When I was in high school, I barely knew that homosexuality existed; it never occurred to me that I actually knew anyone who was gay. Well, except for the female P.E. teachers. Now, says the Washington Post, it’s trendy for teen-age girls to be “heteroflexible,” flirting with lesbianism while also flirting with guys.
(David) Shapiro is head of the Edmund Burke School, a private, college-preparatory program in Northwest Washington. In 2002, Burke held a “diversity day” assembly in which students and teachers stood together in a circle. An adult leader took the group through various exercises, and in one of those, participants were asked to move inside the circle if they defined themselves as gay or lesbian.
One female teacher stepped forward, but no students did.
Then the leader called for those who thought of themselves as bisexual — the broadest label offered. Out of the approximately 60 pupils in the group, 15 obliged: 11 girls and four boys.
Shapiro says he was “astounded” at the number of kids who stepped into the bisexual group. As he thought about it, he concluded that “kids today know the difference between behavior and orientation. They say, ‘I may be behaving in this certain way, but I’ll make up my own mind about who I am in my own time.’ ”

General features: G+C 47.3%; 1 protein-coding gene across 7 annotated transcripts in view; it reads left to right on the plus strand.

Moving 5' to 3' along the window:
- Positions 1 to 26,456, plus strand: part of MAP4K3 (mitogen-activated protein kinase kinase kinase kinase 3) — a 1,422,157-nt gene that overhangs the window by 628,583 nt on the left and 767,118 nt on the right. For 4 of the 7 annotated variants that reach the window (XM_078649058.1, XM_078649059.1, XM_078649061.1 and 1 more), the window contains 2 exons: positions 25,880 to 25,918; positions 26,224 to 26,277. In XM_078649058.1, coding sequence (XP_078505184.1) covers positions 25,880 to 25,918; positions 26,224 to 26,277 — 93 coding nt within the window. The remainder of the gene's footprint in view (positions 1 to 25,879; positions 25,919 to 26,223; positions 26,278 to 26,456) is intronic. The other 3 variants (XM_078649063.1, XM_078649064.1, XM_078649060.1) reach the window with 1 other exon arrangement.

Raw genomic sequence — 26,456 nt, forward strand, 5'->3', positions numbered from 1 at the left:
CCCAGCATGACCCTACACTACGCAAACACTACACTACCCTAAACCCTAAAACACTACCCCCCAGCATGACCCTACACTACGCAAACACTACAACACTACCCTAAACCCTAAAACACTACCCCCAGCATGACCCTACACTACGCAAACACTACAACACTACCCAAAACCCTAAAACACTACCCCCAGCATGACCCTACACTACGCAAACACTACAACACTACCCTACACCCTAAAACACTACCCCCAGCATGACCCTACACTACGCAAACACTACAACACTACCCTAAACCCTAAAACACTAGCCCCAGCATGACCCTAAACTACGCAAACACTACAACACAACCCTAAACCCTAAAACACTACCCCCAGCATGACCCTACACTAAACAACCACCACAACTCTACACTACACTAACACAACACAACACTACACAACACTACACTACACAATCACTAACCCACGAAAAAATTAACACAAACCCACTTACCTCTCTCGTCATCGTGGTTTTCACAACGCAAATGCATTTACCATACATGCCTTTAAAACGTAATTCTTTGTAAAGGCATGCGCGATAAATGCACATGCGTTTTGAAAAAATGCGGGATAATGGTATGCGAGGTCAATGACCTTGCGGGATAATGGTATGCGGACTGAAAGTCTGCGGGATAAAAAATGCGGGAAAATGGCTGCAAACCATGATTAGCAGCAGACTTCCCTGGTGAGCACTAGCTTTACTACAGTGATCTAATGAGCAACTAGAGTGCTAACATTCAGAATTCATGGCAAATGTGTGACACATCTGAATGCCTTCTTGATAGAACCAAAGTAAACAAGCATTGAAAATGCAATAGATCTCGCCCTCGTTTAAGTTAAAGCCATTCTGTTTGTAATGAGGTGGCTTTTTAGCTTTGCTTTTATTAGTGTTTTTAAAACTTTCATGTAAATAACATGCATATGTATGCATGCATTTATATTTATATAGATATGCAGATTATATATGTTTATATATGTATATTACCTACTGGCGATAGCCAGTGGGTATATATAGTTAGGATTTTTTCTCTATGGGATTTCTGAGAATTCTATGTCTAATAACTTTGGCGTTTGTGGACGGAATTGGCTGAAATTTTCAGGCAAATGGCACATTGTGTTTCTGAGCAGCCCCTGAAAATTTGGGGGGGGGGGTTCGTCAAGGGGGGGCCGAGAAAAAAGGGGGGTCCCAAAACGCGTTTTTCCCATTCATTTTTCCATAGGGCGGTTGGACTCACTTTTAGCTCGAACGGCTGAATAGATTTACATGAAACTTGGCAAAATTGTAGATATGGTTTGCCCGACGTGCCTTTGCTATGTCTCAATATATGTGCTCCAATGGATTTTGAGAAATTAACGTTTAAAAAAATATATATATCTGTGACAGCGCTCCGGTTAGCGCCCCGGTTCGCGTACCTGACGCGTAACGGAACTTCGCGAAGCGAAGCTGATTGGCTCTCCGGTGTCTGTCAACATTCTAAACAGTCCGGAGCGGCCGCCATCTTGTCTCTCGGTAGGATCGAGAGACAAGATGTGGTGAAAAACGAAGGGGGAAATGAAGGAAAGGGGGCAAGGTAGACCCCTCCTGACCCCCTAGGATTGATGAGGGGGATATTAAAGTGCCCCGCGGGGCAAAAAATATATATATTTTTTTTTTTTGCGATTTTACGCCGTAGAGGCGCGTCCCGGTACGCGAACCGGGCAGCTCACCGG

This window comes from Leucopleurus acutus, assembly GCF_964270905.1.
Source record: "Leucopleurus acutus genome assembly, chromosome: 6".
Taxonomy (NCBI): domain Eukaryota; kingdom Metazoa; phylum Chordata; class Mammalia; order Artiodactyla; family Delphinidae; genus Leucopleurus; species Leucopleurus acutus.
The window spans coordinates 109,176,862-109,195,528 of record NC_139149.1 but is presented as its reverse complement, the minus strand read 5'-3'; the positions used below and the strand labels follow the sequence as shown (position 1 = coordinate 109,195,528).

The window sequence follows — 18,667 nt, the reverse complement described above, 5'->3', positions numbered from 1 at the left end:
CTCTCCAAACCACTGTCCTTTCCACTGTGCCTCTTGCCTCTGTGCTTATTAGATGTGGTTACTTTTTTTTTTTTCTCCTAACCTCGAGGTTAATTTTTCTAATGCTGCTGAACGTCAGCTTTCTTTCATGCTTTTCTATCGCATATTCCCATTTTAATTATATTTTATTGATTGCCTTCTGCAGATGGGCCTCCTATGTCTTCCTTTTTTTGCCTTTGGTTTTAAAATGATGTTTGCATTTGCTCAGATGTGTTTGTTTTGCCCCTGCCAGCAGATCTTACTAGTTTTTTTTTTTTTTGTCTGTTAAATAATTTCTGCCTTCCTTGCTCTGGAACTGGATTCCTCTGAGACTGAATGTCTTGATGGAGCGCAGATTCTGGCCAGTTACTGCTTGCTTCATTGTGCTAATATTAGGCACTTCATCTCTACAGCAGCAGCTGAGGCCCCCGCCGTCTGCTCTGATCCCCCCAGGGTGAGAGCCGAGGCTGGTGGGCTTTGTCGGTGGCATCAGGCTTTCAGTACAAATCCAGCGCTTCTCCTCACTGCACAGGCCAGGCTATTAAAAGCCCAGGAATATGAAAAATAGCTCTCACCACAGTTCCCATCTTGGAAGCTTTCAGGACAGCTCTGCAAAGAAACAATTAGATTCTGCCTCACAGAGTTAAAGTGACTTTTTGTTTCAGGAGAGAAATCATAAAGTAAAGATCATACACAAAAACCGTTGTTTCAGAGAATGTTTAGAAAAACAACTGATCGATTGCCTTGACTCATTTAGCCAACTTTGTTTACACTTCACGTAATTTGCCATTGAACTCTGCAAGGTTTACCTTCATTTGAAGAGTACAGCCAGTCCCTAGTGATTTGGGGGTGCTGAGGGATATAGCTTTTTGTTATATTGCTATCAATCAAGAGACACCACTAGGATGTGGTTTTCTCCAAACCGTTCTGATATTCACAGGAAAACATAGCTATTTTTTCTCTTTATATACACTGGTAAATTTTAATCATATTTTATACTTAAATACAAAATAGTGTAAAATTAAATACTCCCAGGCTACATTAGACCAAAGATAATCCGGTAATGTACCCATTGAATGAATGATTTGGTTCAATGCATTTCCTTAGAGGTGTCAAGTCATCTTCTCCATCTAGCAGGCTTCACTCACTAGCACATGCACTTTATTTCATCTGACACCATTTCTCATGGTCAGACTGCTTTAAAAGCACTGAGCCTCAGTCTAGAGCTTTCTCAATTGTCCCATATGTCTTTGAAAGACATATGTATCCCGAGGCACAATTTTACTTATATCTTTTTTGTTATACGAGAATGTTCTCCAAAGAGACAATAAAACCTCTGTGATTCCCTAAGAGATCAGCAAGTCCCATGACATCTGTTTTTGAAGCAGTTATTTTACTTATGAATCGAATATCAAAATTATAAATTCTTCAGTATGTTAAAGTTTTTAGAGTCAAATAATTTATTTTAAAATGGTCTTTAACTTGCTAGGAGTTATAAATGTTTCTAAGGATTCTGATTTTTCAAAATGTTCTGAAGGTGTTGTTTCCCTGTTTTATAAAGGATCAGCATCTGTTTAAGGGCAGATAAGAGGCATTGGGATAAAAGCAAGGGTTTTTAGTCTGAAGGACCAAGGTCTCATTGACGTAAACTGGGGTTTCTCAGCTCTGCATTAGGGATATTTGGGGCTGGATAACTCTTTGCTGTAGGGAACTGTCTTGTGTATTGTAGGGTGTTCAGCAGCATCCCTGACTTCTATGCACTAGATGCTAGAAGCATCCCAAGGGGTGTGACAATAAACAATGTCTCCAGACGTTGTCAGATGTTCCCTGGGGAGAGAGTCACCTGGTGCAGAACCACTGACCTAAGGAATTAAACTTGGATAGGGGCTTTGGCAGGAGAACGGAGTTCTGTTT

He searches for a comparison. “It’s like saying, ‘Mom, Dad, I’m going to take some courses in science but I’m not sure I want to be a doctor.”
How about, “Mom, Dad, you’re paying to send me to a school that insists I declare my sexuality in public.”
Stories like this make me feel old, cranky and out of it. But perhaps it’s all nonsense. That stat about 5 to 7 percent of the population being gay is bogus. Based on the current research, 2 percent is a reasonable guess.
Update: Maureen Dowd throws the “gayish” girls story into a column about . . . I really have no idea what the column is about. I used to write a newspaper column and I know what it’s like to be low on subject matter after a holiday season, but a professional should try harder than this to have a point, however small.
In this Sun-Sentinel story, Florida girls say they play at being “faux bisexuals” because boys think it’s hot.